Tag Archives: migration

Sandhills & Leopold

One of my favorite summer neighbors is the sandhill crane, and that often surprises people. Like the sight of the aurora on a cold, winter night, the sound of a sandhill crane bugling will stop me in my tracks and I immediately scan the sky.

There are still a few sandhills hanging on around Fairbanks, but many have started their flight south to winter in warmer climates. I’ll miss their calls, but I’ll try to make do with the many nights of northern lights dancing across the sky.


Celebrating Cranes

This weekend is the 24th annual Tanana Valley Sandhill Crane Festival. Events will be held Friday through Sunday at the Creamers Field Migratory Waterfowl Refuge. There will be guided hikes, talks with biologists, birding activity and more out at Creamers. Of course, the trails are well worth hitting without the guides.

Sandhill Cranes usually start staging in early August for their migration south. An average autumn will see 150,000 to 200,000 cranes fly through the Tanana Valley.


Virtual Cranes

“When we hear his call we hear no mere bird. We hear the trumpet in the orchestra of evolution. He is the symbol of our untamable past, of that incredible sweep of millennia which underlies and conditions the daily affairs of birds and men.” –Aldo Leopold – Marshland Elegy, A Sand County Almanac.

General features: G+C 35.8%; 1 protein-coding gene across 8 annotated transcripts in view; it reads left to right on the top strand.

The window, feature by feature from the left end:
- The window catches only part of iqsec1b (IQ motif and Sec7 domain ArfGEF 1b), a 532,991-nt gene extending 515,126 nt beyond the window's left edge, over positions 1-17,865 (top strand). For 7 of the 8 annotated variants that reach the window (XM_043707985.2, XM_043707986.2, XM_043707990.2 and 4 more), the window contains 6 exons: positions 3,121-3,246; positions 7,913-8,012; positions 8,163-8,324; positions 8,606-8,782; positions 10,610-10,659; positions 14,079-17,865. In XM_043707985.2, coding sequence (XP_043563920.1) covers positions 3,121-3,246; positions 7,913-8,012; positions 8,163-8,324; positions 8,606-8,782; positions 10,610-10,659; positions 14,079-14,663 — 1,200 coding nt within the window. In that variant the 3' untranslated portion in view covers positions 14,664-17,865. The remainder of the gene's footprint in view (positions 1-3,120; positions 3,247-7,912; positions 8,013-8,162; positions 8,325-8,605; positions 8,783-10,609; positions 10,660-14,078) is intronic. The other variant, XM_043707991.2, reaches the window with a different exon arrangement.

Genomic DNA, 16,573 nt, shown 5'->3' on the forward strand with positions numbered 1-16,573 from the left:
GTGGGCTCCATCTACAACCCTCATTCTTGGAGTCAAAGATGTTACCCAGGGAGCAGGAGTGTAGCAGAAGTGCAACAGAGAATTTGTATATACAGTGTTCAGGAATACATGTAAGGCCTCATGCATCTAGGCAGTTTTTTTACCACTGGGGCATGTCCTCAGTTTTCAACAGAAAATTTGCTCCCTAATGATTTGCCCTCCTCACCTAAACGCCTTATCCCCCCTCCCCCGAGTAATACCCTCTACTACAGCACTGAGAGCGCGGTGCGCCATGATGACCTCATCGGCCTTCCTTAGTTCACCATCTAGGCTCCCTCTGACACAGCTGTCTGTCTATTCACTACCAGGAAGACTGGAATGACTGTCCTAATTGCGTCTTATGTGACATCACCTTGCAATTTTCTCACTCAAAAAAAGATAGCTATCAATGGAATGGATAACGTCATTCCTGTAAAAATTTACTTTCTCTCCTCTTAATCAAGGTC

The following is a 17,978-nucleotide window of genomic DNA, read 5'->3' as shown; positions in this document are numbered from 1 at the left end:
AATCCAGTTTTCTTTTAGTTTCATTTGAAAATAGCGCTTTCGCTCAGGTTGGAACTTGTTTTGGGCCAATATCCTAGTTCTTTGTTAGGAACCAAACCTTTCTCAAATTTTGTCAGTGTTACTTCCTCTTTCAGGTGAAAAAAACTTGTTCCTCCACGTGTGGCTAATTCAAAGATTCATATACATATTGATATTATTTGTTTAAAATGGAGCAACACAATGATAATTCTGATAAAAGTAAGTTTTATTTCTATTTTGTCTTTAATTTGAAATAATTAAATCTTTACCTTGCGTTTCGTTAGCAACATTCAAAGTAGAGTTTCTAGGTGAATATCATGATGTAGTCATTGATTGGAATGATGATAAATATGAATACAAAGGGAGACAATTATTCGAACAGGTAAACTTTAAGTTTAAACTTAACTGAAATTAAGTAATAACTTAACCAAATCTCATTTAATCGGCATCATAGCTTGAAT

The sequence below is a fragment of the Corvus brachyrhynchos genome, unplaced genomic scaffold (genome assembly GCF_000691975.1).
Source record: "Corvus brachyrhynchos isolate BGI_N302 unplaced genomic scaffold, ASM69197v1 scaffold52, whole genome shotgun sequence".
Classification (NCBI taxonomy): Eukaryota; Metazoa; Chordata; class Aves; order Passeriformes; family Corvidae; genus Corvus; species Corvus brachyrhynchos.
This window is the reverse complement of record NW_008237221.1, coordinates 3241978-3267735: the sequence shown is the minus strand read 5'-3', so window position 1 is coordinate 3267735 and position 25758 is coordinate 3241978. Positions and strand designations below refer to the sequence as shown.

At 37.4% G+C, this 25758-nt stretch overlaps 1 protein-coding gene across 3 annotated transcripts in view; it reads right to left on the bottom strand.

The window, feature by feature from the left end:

The sandhill cranes of Wisconsin

I’m slow to embracing the virtual world, but now that winter has arrived in the North, and plenty of time on my hands, but without the inclination to travel anywhere, I’ve done some virtual exploring.

In the spring, the Platte River in Nebraska is the place to be, to see the siege of sandhill cranes flying through to eat and rest before heading further north. In the autumn, however, the Wisconsin River near Baraboo, WI is a major stopover for this ancient breed of birds.

The Aldo Leopold Foundation usually offers tours and blinds for crane viewing and photography in the fall, but 2020 is not the year for those types of activities. Instead, they offered a virtual visit to the Wisconsin River and the over 10,000 cranes that are camping out along its banks. I joined one of these visits this week, and found it incredibly informative, and well produced. Still, no virtual visit compares to seeing the sandhill crane in person, or hearing and feeling that prehistoric bugle as it flows through you from across the terrain and the eons.

Luckily, next spring, I won’t have to go beyond my deck to experience them again.

The above video is one done previously by the International Crane Foundation and the Aldo Leopold Foundation.